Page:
Moore takes issue with recent commentators who have co-opted Dickens into the ranks of conventional Victorian racists. In fact Dickens refused to homogenize people of color into victims of white prejudice indistinguishable from one another in their vulnerability and subjugation. He responds very differently to black slaves, subjects of missionary endeavors remote from one another as the Niger or the South Pacific, mutinous sepoys, and African Americans futilely aspiring to equality with whites. Often in his letters, he writes about people of African origin with casual contempt and this becomes more marked as he grows older. In 1868, for example, he protests to John Forster that "The mechanical absurdity of giving these people [emancipated slaves] votes, at any rate at present, would glare out of every roll of their eyes, chuckle in their mouths, and bump in their heads" (qtd. in Moore, 53). But the emphasis of that unpleasant sentence can be placed on "at present" rather than on a phrenological examination that proclaims a people biologically different and inferior.

Moore's discussion of Dickens's racism includes American Notes, the 1853 essay "The Noble Savage," his changing responses to the Indian Mutiny, and his identification with people rallying to support Edward Eyre who as governor of Jamaica had viciously suppressed the 1865 uprising in Morant Bay. Moore quotes John Bowen's description of the afterword of American Notes (1842) as "surpassingly strange and powerful" in which "an author who could hardly set his pen on paper without inflecting every paragraph, every sentence almost, with the mark of his characteristics, styles and voice" chooses instead to allow the mutilated bodies of slaves to speak for themselves and refuses to intervene in their dumb testimony (53). Written over ten years later, "The Noble Savage" is often read together with Thomas Carlyle's "The Nigger Question" which appeared in the same year, a practice that serves to misrepresent both articles. Carlyle's is a teleological racism: people of African origin have no other destiny than to serve a white master. This is nasty stuff but in justice to Carlyle, he believed that happiness for most of us involves our submission to someone singled out by divine dispensation to enlighten and lead us. "The Noble Savage" belongs to an altogether different discourse. Dickens, like Friedrich Engels, believed that savagery was a stage through which humanity passed. When he writes of wiping savages off the face of the earth, he is arguing that human history is progressive and that the societies where savagery is possible will be unable to resist the forces of historical change. This is as true for an England that has reduced its underclass to savages as it is for Borrioboola-Gha, although the transformation of the latter lies in a distant future. Dickens often mocked nostalgia for pre-Conquest or medieval England because it ignored the ignorance and superstition, dirt and disease of the past, and he saw the regressive gaze of both Young England and the Oxford Movement as a sentimental evasion of what was wrong in both past and present. "The Noble Savage" is primarily an attack on an exoticism that is as little engaged with the realities of Zulu life as it is with the slums of London. But if Dickens believed that savagery should and would give way to progress, he never confronted the fact that for the remote people he thought of as savages, progress was most likely to manifest itself through the commercial activities of colonialism.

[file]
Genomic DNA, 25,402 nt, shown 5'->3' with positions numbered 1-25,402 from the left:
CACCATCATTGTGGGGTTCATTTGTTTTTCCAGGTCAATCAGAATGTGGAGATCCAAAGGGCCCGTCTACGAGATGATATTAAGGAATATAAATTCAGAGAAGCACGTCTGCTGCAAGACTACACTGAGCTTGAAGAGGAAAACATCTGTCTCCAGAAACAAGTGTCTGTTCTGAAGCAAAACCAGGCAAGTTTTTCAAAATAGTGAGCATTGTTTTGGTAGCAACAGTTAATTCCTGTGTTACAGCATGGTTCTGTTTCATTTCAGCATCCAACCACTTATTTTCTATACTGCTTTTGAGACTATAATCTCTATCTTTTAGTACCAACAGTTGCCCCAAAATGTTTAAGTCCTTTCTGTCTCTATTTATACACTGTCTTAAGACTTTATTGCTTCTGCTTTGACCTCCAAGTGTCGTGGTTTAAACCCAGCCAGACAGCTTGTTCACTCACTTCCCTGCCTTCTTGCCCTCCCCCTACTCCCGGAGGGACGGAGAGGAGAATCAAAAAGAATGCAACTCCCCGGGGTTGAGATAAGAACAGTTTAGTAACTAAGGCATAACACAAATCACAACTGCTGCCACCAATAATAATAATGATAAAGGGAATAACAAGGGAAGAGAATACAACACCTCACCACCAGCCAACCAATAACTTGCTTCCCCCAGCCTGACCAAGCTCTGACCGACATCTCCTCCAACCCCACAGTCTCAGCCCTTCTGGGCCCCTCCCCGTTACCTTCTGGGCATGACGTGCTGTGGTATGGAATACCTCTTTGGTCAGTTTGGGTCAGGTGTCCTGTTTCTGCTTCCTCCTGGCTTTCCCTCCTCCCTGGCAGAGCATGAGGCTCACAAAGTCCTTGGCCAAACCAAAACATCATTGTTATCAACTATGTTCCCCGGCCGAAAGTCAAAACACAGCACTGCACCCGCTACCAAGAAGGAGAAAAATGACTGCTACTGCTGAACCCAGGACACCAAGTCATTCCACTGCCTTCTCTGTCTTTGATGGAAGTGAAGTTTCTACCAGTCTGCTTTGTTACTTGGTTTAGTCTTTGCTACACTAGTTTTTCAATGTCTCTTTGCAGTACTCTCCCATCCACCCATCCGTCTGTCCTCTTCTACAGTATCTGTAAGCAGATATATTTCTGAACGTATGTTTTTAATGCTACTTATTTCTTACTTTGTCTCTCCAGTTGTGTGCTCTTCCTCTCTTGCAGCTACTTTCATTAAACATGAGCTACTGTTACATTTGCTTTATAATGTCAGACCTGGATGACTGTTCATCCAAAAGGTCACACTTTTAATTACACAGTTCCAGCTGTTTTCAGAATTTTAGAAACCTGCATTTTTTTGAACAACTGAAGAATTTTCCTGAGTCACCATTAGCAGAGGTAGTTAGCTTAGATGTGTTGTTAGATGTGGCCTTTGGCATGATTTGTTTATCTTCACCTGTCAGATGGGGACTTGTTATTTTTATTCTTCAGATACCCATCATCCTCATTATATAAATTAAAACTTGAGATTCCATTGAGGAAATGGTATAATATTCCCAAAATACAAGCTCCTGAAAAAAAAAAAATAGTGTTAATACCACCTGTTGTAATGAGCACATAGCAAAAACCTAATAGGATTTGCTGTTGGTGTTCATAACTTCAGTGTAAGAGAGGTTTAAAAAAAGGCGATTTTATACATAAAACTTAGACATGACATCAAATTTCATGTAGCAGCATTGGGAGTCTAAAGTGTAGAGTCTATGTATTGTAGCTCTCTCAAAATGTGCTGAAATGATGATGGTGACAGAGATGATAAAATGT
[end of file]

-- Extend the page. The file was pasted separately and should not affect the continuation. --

If Dickens grew more impatient as he got older with initiatives on behalf of Africans, his responses to India were less predictable. He joined in the public hysteria when news of the massacre at Cawnpore reached England, and Moore quotes his claims that cruelty and treachery are part of "the Oriental character." In a private letter, he wrote of his wish to "exterminate the Race from the face of the earth, which disfigured the earth with the late abominable atrocities" (qtd. in Moore, 194). When The Times of London published William Howard Russell's reports on British reprisals against mutineers and attacks on Indians who had had nothing to do with the fighting, Dickens quickly realized that cruelty was not an Indian prerogative and recognized how much blame should be attributed to the misgovernment of the East Indian Company and the brutality of its army. Moore has made a valuable contribution to this discussion by showing how throughout the 1850s, Household Words had alerted its readers to the incompetence and injustices of the Company's rule. Dickens never wrote a fictional account of the mutiny, and instead displaced the events in India of 1857 onto his 1857 Christmas story "The Perils of Certain English Prisoners" and, more ambitiously, A Tale of Two Cities (1859). The connection between the mutiny and these works has been made before, but Moore shows that neither narrative simply opposes a rational European order to the savagery of people who have slipped from Europe's control. The pirates from "The Perils" are of many races and many nationalities, and Gill Davis the narrator is an illiterate marine deprived of education by the indifference of England's ruling class from whom he is as alienated as are the more obviously colonized figures in the story. Moore reads A Tale of Two Cities as Dickens's more considered fictional response to what had gone wrong in India, and she argues that if the French revolutionary mob is equated with the sepoys, "we must also regard the corrupt Monsignor and his class as analogous to the governors of India" (130). In 1861, All the Year Round published an article by "one of the Hindoo race" that showed the Indian cotton industry could be developed to benefit both "British capitalists" and confer "lasting benefits" on the people of India (149). Indians have been reimagined from Orientals to include "educated natives ... faithful to their employers and the ryots" (qtd. in Moore, 149).